SMYRNA — A pro-immigration group warned that a new Georgia law that takes effect today will hurt everyone, not just immigrants, at a community meeting in Smyrna on Thursday.
The Cobb Immigrant Alliance hosted a forum on immigration at Crosspoint Presbyterian Church on King Springs Road. The group — which describes itself as a coalition working to ensure a welcoming environment for all immigrants — invited the public to learn about “myths and facts surrounding immigration and about Georgia’s new law (House Bill) 87.”
About 40 people attended the forum, where a panel of immigration experts and activists said the law will do more harm than any good.
“We deliberately don’t have anybody that’s pro-HB 87 on this panel, as you can tell — I’ll tell you up front — because we don’t see any benefit at all to HB87,” said Rich Pellegrino, director of the Cobb Immigrant Alliance.
The panelists were immigration lawyer Uzo Akpele; Helen Kim Ho, executive director of the Asian American Legal Advocacy Center; the Rev. Lionel Gantt of the Cobb Southern Christian Leadership Conference; Carlos Garcia of the Cobb Immigration Alliance; and Pastor Jim Moon of Crosspoint Presbyterian Church. Pellegrino was the moderator.
Ho, a lawyer and former Cobb Legal Aid worker, said she believes more Georgians would be against the new law if they understood what it does to communities.
“A lot of these laws when you really look down at it — they’re really going to hurt everybody when it comes to jobs, children, education and health,” she said. “We can all connect on these basic issues, but sometimes it’s hard to get through the white noise of the rhetoric that you hear people say.”
In May, Gov. Nathan Deal signed HB 87, which cracks down on illegal immigration.
It authorized law enforcement officers to check the immigration status of certain suspects and to detain them if they’re illegally in the country. It also penalized those who knowingly transport or harbor illegal immigrants with up to 12 months in prison and fines of up to $1,000, for first-time offenders.
But on Monday, U.S. District Court Judge Thomas Thrash temporarily blocked those parts of the new law, after civil liberties groups filed a lawsuit in Atlanta, saying the law violated state and federal laws.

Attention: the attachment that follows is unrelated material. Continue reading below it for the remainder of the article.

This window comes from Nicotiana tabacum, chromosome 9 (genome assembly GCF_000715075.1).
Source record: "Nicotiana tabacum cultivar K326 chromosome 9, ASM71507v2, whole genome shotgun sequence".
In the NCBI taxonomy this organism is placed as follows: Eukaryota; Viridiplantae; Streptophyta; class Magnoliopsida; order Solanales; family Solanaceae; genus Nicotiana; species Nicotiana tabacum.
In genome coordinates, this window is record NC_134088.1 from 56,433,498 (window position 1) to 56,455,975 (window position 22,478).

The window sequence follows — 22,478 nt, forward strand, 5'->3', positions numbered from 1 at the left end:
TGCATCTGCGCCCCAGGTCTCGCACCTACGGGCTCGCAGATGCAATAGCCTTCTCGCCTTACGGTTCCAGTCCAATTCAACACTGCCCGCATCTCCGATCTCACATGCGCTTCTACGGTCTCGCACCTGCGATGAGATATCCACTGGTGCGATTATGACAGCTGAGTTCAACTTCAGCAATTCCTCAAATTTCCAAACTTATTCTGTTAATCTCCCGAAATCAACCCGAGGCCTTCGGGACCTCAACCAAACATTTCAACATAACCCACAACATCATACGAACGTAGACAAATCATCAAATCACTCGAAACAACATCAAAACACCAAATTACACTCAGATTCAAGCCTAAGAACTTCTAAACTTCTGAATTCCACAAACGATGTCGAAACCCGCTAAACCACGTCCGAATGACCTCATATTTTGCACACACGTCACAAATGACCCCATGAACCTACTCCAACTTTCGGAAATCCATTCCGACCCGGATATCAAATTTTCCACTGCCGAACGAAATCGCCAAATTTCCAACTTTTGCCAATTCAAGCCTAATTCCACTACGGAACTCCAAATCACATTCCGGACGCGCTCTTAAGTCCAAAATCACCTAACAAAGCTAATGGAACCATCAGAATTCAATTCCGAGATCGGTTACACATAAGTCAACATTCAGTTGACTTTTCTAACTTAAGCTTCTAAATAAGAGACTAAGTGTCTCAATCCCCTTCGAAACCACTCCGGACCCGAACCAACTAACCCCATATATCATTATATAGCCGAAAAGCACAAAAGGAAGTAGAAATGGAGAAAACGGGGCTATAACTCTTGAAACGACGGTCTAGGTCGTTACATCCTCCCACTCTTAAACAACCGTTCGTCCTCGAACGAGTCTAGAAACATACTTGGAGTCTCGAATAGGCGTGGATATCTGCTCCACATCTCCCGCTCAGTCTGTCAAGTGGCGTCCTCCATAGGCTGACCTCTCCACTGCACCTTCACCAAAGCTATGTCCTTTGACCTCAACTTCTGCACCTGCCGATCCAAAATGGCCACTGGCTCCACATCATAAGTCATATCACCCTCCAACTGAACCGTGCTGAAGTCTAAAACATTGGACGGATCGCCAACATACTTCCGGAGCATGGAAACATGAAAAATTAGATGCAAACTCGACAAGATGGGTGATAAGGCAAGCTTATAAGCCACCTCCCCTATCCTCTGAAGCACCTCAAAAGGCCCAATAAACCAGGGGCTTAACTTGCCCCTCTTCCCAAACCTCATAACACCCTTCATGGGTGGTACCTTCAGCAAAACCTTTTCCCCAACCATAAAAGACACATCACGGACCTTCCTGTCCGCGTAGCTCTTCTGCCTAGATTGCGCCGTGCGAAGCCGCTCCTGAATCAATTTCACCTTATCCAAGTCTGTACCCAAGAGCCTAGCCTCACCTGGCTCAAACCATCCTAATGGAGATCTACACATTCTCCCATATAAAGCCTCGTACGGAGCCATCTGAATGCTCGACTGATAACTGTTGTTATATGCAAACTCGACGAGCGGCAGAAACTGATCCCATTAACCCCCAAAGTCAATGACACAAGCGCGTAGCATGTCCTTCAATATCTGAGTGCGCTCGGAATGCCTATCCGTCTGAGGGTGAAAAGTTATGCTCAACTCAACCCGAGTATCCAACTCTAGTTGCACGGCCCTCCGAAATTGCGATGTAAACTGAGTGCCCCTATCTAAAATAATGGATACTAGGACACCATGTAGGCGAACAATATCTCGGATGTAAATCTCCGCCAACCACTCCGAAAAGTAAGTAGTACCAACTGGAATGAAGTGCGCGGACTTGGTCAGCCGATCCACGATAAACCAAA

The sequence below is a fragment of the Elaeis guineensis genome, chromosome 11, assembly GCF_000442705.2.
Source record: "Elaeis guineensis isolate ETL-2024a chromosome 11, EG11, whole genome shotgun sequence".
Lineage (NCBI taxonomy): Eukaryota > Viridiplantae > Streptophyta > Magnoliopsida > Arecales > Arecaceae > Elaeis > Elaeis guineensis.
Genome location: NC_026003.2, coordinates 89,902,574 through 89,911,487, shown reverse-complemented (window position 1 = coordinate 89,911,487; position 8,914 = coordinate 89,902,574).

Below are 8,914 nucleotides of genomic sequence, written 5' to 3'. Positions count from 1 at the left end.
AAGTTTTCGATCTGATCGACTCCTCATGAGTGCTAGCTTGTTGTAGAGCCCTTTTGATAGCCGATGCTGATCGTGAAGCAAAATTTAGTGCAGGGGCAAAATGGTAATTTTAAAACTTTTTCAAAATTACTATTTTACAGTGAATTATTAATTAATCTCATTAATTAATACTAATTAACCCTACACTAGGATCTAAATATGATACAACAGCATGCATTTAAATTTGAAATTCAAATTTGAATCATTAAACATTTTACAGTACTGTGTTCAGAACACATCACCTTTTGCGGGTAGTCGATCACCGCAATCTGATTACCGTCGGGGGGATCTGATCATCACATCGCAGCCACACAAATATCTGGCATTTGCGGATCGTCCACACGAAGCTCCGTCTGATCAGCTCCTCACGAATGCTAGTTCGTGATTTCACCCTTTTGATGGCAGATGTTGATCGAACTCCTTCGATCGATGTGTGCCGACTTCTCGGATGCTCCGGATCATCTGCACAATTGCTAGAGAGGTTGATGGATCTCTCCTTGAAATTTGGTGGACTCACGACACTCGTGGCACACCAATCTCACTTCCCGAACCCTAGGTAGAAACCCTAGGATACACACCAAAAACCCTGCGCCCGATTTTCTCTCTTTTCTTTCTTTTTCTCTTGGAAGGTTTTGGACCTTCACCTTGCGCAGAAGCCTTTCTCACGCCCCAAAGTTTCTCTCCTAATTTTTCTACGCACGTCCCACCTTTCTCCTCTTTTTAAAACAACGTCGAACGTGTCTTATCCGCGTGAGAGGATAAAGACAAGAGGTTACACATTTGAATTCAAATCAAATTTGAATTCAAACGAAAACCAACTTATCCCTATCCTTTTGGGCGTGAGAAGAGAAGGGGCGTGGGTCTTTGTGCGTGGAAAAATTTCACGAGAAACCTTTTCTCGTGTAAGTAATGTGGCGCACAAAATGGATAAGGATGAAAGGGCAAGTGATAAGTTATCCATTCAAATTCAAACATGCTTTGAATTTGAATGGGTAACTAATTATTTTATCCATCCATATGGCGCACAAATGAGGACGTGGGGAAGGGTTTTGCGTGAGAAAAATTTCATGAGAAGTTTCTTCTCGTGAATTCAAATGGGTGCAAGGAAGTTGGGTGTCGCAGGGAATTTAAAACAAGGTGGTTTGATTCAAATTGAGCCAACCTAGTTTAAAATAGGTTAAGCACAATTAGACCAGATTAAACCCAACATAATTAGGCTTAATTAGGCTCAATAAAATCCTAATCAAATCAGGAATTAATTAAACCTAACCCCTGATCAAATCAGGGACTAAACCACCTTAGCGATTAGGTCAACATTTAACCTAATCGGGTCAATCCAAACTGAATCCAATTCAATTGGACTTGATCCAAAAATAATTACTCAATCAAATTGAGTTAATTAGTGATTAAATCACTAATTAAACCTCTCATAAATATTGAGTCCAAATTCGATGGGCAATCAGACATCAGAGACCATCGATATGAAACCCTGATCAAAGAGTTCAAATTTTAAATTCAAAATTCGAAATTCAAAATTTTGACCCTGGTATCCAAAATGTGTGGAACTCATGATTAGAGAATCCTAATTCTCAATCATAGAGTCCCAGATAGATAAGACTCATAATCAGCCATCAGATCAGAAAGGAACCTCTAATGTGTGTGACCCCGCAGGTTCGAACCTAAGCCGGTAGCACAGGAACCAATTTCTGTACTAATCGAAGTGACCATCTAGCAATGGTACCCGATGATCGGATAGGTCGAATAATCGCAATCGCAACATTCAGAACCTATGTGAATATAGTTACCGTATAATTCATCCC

In doing so, Georgia joined Arizona, Utah and Indiana as states that have had all or parts of similar, controversial immigration laws blocked by federal judges.
However, the provisions of the law that still take effect today include punishing individuals who use false information in applying for jobs, and the establishment of a review board to investigate complaints about local and state government officials not enforcing state immigration laws.
Panelist Gantt said the SCLC is committed to fighting the law, which he described as another form of discrimination.
Garcia spoke passionately about the impact of immigration laws already on the books such as 287(g), which is used to check the immigration status of Cobb County Jail inmates. Families have been separated and traffic road blocks have instilled fear in people, he said. He also said ankle monitors have been placed on people, such a woman he knows, who have been found driving without a license.
“She said to me, ‘You know, Carlos, it’s not so bad if they are just going to deport me. The worst thing is being treated like an animal,’” Garcia recalled.
Anti-illegal immigration activist D.A. King, Dustin Inman Society president, said regardless of the ruling by Thrash — whom he called a “liberal activist judge” — the key provisions of the bill remain intact, including the enforcement of the use of the federal E-Verify system by businesses starting Jan. 1.
“The law that is becoming effective (July 1) is very, very strong, it’s very comprehensive, it is driving illegal aliens out of Georgia,” King said.